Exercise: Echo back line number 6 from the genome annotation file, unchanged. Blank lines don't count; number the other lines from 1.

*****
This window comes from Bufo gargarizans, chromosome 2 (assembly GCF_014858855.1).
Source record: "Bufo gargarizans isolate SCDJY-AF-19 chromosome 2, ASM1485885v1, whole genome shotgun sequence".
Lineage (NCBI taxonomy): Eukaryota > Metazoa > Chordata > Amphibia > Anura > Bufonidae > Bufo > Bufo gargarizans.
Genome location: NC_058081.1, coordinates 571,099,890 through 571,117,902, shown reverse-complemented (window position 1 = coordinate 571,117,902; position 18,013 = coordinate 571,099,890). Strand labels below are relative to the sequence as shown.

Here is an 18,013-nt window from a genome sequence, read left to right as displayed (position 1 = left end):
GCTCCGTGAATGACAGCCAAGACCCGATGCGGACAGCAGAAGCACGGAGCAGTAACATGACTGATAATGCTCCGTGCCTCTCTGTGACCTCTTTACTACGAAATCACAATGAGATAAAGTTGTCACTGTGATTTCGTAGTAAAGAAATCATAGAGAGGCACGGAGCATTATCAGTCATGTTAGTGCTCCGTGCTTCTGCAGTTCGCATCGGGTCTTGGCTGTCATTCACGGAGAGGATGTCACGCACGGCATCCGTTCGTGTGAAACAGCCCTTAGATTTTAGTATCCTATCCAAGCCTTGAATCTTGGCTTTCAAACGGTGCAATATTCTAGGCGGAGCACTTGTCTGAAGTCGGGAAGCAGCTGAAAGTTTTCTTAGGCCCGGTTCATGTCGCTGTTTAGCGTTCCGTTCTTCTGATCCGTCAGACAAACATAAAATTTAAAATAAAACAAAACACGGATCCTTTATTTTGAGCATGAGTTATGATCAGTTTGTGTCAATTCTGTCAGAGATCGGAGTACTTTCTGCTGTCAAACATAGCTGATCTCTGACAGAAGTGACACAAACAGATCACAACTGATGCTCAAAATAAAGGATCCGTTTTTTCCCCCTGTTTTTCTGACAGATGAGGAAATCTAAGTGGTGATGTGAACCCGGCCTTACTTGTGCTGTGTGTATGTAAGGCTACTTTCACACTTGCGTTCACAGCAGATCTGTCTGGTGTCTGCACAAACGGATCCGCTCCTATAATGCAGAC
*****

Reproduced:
GCTCCGTGAATGACAGCCAAGACCCGATGCGGACAGCAGAAGCACGGAGCAGTAACATGACTGATAATGCTCCGTGCCTCTCTGTGACCTCTTTACTACGAAATCACAATGAGATAAAGTTGTCACTGTGATTTCGTAGTAAAGAAATCATAGAGAGGCACGGAGCATTATCAGTCATGTTAGTGCTCCGTGCTTCTGCAGTTCGCATCGGGTCTTGGCTGTCATTCACGGAGAGGATGTCACGCACGGCATCCGTTCGTGTGAAACAGCCCTTAGATTTTAGTATCCTATCCAAGCCTTGAATCTTGGCTTTCAAACGGTGCAATATTCTAGGCGGAGCACTTGTCTGAAGTCGGGAAGCAGCTGAAAGTTTTCTTAGGCCCGGTTCATGTCGCTGTTTAGCGTTCCGTTCTTCTGATCCGTCAGACAAACATAAAATTTAAAATAAAACAAAACACGGATCCTTTATTTTGAGCATGAGTTATGATCAGTTTGTGTCAATTCTGTCAGAGATCGGAGTACTTTCTGCTGTCAAACATAGCTGATCTCTGACAGAAGTGACACAAACAGATCACAACTGATGCTCAAAATAAAGGATCCGTTTTTTCCCCCTGTTTTTCTGACAGATGAGGAAATCTAAGTGGTGATGTGAACCCGGCCTTACTTGTGCTGTGTGTATGTAAGGCTACTTTCACACTTGCGTTCACAGCAGATCTGTCTGGTGTCTGCACAAACGGATCCGCTCCTATAATGCAGAC